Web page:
1 NOVEMBER 1940, Page 17


SiR,—History never " repeats itself "---exactly. But, mutatis mutandis, there are many cases on record of parallelism between past and present, arising from the existence of such " constants " among the conditioning factors as, e.g., the basic qualities of human nature and the influence of geography on political events! May I suggest that there are good reasons for expecting a very interesting parallel to be drawn on the, as yet, blank pages of history at no very distant date?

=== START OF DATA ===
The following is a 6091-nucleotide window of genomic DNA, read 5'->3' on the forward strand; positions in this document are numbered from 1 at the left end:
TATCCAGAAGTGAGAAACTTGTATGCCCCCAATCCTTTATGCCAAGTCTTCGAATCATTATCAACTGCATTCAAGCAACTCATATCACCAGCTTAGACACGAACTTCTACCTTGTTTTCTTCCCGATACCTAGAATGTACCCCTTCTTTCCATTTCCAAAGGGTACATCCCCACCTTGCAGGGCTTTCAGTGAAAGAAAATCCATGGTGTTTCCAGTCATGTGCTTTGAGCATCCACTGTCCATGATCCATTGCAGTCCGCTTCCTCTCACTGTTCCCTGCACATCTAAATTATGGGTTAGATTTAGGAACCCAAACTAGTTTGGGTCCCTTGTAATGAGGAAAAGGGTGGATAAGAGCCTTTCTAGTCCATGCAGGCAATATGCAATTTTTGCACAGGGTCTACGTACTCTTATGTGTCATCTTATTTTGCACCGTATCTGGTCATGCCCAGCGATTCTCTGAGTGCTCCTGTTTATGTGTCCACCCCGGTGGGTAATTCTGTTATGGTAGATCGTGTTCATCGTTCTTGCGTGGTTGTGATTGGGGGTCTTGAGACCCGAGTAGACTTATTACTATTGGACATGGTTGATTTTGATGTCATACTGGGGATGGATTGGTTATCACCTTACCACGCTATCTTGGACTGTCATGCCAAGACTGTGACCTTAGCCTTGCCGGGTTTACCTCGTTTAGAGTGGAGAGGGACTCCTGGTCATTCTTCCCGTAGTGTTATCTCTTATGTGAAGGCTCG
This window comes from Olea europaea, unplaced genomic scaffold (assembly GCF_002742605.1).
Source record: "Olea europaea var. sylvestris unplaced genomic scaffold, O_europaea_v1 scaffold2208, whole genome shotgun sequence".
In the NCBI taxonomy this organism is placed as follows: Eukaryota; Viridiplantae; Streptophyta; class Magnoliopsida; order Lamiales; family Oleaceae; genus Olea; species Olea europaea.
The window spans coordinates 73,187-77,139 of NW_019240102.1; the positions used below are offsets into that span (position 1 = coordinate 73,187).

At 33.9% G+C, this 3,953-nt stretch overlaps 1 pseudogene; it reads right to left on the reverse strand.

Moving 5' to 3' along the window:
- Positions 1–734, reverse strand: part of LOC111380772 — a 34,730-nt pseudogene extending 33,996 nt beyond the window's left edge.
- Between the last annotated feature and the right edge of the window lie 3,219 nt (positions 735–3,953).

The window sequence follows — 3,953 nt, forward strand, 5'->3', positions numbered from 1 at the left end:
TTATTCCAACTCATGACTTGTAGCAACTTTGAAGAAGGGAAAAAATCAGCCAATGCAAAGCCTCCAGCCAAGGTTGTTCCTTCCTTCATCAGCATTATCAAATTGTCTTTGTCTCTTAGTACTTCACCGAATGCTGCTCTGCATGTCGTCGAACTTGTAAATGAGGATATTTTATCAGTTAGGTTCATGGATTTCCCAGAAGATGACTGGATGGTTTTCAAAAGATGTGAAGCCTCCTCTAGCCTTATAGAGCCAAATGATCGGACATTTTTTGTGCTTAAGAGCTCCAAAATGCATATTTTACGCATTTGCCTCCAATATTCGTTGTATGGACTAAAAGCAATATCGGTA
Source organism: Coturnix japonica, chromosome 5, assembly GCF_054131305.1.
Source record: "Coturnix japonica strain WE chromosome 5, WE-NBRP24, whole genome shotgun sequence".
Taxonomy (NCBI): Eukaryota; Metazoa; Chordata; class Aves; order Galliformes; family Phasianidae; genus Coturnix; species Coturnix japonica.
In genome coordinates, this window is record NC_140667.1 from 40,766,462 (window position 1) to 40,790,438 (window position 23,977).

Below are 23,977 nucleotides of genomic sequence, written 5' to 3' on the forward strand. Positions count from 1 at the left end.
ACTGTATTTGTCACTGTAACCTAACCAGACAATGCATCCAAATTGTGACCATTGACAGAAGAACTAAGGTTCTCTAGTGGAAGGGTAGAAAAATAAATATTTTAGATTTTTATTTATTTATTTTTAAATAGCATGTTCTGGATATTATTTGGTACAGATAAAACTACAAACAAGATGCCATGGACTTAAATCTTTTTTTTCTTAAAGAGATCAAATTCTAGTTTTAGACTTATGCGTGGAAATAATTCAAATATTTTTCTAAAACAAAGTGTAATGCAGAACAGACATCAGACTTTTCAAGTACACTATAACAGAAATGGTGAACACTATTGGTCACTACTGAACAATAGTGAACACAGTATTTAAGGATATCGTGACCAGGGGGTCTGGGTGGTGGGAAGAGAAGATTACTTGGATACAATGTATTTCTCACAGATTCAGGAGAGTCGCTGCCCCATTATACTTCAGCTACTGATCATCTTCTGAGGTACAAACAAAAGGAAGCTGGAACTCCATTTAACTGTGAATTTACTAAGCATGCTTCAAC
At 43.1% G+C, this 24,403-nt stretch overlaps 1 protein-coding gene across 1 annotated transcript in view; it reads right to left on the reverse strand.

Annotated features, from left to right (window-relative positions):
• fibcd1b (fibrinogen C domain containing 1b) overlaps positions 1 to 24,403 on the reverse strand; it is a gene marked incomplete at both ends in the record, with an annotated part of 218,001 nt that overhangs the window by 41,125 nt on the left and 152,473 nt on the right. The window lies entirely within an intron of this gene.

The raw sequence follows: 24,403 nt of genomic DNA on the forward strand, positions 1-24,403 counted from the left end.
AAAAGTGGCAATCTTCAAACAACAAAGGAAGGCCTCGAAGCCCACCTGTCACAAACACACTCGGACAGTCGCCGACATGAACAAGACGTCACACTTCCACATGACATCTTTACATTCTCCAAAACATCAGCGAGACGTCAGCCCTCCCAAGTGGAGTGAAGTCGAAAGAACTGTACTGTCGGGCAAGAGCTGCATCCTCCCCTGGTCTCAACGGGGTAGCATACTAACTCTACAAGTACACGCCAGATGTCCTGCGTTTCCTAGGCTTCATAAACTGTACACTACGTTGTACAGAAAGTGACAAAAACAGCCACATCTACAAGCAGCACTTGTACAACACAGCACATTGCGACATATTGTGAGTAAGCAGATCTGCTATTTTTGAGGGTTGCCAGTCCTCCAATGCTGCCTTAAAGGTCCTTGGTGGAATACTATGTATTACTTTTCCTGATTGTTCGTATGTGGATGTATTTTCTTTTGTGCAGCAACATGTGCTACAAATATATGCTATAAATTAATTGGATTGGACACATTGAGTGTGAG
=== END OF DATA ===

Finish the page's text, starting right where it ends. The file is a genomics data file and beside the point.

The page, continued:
Somewhere about B.C. 1300 (I am writing without access to my books owing to " enemy action ") Rameses HI of the XXth Dynasty (not to be confused with "Ftameses the Great " of the XIXth, familiar to all tourists from his innumerable statues, large and small) found his Egypt about to be attacked from Lybia on the west and by "the peoples of the sea " from the north, via Syria, in the ancient equiva- lent of a " pincers movement." This Pharaoh was a great soldier, and he crushed that attempt at the conquest of his kingdom by first utterly routing the Lybians, who had advanced into the western Delta, and then, having secured his north-eastern frontier by land action, he completely defeated the " peoples of the sea " in the first recorded great naval battle, somewhere in the Eastern Mediterranean. The whole story is told in picture and hieroglyphics on the walls of the temple the Conqueror built in Western Thebes in commemoration of